Many young people will be excited about returning to school this week. School is the single biggest opportunity we have to make sure every single child, every day, gets a good nutritious meal. However, lunchtimes at school are also the time when children feel the full punch of social inequalities. Access to free school meals elevates that stress for hundreds of thousands of pupils. Today, Sam Smith, a youth activist at Bite Back, shares why government action is vital for children in the UK, including here in Sheffield.
Why school meals are part of our future and what you can do to help young people in Sheffield
I should say, straight away, that I am not writing this article for myself. Despite my own story, I am writing this for the children and young people who I know need free school meals right now. I personally understand the impact and importance free school meals can have. As someone who was on free school meals up until the beginning of sixth form, I am lucky enough to say that I never had to worry that my parents’ financial situation would mean I couldn’t eat. But having had the opportunity to live both worlds – on and off free school meals, I can say that the difference is staggering. In an interview with Channel 4 last year, I said that I had only just begun to have a feeling I had never felt before, an “acidic rumble.” It is easy to take free school meals for granted, as I well learnt, but now I understand that free school meals are not just a lifeline, they are everything. If you have to travel long distances to get to school like I do, you’ll know that travelling on an empty stomach just prolongs the aching feeling further. Sitting in class ready to learn means that everything you think about reminds you more of that empty feeling, and since there is no way to combat it, putting your head on the table and shutting off can often seem the only solution. Except, it isn’t, because it leads to teachers thinking you’re not paying attention. Free school meals stop the pain of an empty stomach and support our right to learn.
Now it’s your turn!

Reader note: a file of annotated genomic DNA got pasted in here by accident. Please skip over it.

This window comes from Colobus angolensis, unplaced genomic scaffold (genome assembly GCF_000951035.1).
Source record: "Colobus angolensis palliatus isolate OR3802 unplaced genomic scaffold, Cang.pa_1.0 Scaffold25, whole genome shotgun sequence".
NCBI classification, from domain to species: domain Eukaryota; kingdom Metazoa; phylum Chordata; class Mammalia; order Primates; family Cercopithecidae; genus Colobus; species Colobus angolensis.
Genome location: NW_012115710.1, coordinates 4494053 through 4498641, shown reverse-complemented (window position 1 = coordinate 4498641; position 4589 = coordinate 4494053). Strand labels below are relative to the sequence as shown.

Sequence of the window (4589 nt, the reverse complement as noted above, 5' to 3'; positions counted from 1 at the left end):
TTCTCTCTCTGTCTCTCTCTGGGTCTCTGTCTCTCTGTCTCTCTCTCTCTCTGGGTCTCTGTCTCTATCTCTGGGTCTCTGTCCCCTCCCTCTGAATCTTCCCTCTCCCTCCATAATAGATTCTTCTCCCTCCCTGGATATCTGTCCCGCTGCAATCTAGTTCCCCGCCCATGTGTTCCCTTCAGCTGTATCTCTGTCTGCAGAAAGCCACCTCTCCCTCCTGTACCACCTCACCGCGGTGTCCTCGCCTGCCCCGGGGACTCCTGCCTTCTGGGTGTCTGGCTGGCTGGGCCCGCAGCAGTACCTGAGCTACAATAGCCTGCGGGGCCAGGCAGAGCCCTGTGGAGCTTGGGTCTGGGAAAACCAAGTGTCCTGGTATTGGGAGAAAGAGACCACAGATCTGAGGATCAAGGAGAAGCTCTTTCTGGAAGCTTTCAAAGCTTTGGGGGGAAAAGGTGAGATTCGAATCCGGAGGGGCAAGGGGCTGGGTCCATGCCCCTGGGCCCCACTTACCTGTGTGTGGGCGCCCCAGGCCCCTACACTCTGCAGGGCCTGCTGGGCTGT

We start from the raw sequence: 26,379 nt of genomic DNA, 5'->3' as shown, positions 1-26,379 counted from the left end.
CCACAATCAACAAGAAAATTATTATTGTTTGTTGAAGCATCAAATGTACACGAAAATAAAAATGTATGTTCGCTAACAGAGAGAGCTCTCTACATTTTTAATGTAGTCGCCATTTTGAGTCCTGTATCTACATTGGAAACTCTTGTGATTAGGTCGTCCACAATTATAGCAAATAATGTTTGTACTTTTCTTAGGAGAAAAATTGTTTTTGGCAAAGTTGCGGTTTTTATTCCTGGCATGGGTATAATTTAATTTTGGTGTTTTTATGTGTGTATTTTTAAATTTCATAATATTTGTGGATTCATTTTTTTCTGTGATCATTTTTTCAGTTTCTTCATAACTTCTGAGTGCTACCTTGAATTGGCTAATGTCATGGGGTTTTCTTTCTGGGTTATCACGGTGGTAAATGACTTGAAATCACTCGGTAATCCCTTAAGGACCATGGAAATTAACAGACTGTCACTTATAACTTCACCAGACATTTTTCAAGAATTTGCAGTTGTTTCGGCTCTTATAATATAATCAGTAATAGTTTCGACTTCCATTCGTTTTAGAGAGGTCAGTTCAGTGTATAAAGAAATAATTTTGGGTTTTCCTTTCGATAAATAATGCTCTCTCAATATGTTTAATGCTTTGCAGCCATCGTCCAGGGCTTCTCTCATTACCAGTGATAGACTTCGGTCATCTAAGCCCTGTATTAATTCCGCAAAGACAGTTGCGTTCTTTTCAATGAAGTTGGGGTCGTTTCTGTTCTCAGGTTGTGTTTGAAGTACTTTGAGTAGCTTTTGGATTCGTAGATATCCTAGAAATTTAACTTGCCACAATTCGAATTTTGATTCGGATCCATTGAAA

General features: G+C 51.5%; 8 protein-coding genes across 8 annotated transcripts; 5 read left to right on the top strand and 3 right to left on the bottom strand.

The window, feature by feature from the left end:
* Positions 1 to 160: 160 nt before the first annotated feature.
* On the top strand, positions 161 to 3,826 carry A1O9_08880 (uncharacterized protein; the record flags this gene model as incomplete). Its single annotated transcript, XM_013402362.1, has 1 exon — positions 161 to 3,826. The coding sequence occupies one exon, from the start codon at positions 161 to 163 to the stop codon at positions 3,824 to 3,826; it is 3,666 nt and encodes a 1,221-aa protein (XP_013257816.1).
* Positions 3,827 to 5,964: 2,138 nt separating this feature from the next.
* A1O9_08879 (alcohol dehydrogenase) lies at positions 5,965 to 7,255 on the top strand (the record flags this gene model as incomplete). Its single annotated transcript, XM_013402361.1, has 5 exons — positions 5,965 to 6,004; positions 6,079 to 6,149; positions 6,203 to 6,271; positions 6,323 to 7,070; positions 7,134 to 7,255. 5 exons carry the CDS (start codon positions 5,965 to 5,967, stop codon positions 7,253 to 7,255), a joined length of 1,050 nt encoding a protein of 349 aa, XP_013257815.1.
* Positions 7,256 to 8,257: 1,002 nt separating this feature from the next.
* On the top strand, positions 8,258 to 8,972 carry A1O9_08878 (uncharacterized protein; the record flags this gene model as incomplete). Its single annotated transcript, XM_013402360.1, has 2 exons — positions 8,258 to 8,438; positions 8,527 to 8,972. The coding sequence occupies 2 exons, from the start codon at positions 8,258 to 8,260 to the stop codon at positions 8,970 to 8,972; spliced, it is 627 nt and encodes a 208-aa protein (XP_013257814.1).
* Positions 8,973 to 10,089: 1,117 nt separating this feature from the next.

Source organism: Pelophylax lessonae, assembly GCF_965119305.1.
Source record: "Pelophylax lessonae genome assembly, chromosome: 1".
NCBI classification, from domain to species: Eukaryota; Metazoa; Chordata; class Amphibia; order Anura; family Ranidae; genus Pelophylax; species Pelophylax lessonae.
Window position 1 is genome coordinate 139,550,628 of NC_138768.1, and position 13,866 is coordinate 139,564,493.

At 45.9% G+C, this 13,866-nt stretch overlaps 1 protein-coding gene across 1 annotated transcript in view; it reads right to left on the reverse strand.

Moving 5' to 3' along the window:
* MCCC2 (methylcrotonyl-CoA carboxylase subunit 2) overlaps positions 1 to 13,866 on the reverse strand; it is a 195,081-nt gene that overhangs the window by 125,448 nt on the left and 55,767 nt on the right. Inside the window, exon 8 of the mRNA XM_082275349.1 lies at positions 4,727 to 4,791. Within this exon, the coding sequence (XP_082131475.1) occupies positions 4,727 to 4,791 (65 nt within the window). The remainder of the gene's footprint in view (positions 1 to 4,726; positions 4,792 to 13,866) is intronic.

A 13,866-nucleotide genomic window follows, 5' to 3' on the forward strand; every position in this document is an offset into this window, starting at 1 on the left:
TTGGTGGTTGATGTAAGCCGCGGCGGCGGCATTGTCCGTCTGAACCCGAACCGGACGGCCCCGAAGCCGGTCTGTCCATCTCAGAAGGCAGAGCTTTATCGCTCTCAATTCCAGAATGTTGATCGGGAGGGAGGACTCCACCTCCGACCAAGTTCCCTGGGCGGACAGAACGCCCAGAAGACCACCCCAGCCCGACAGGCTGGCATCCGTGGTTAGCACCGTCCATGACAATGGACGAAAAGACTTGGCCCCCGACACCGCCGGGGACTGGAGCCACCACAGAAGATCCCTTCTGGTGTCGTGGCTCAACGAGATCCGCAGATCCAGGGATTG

The Government has the power to act for children everywhere. That’s why we are calling on the Secretary of State for Education, Gillian Keegan, to extend free school meal support to all primary and secondary school children who need it. School is a place to learn and be comfortable, yet increasingly, it is a place where more and more children need support. There are reports of children up and down the country feeling distracted by their empty stomachs that grumble and groan and force them to shut down to avoid the aching feeling of having had nothing to eat all day.
Despite this, despite all the evidence presented to the government, there is nothing but inaction from the Secretary of State for Education. It is morally wrong to deny children and young people to a basic human right: access to nourishing food. It is also economically wrong, considering that for every £1 the government allocates to free school meals they – and we, as a society – get £1.38 back.
So I am calling on you, anyone and everyone, to put pressure on the government by joining me to send an email to Gillian Keegan.
We need the support of Sheffield’s Mayor, Oliver Coppard, too so please write to him on Twitter @olivercoppard or send him an email at firstname.lastname@example.org.
We will not stop fighting for the hundreds of thousands of young people who need our help until they finally receive the support that they deserve, nay, the support that they need.
Who are We
Bite Back is a youth activist movement that challenges a food system that’s currently set up to fail us. It puts profits before health and it manipulates young people using a flood of junk and fast food advertising. In England, more than 900,000 young people living in poverty are not eligible for free school meals. This is because the government’s overly stringent eligibility criteria prevents those who need support the most from accessing it.
The Good News
Recently, there has been some really encouraging news. This week, all primary school children in London will benefit from having a nutritious lunch to help them thrive. The Mayor of London has announced that almost 300,000 children will no longer have to worry about how they will eat during the school day.
While this is really welcome news, it doesn’t go far enough. I celebrate the news for primary school children in London, and I’m grateful that our campaign actions so far have been noticed, but there are many primary and secondary school children across the rest of the country, including in Sheffield, who are missing out.
How can government action make a difference?
Extending free school meals is a no brainer. They are an investment in children’s future, our economy and our country. They boost school attendance and the physical and mental health of children. The majority of MPs agree with us too. In a poll last year by YouGov, two-thirds of MPs supported immediately extending free school meals to all families that receive universal credit. The question, then, is why won’t the government act to protect children and young people, and ensure that all who need it have access to nutritious food at school?
Bite Back have written this article in collaboration with ShefFood.
ShefFood’s recently published Local Food Action Plan celebrates recent progress on increasing Free School Meal uptake in Sheffield- all children who are currently eligible for Free School Meals are now automatically enrolled in the scheme without having to apply. While this is fantastic news, Sam’s story shows that more action is needed at a national level, which is why ShefFood is endorsing Bite Back’s campaign.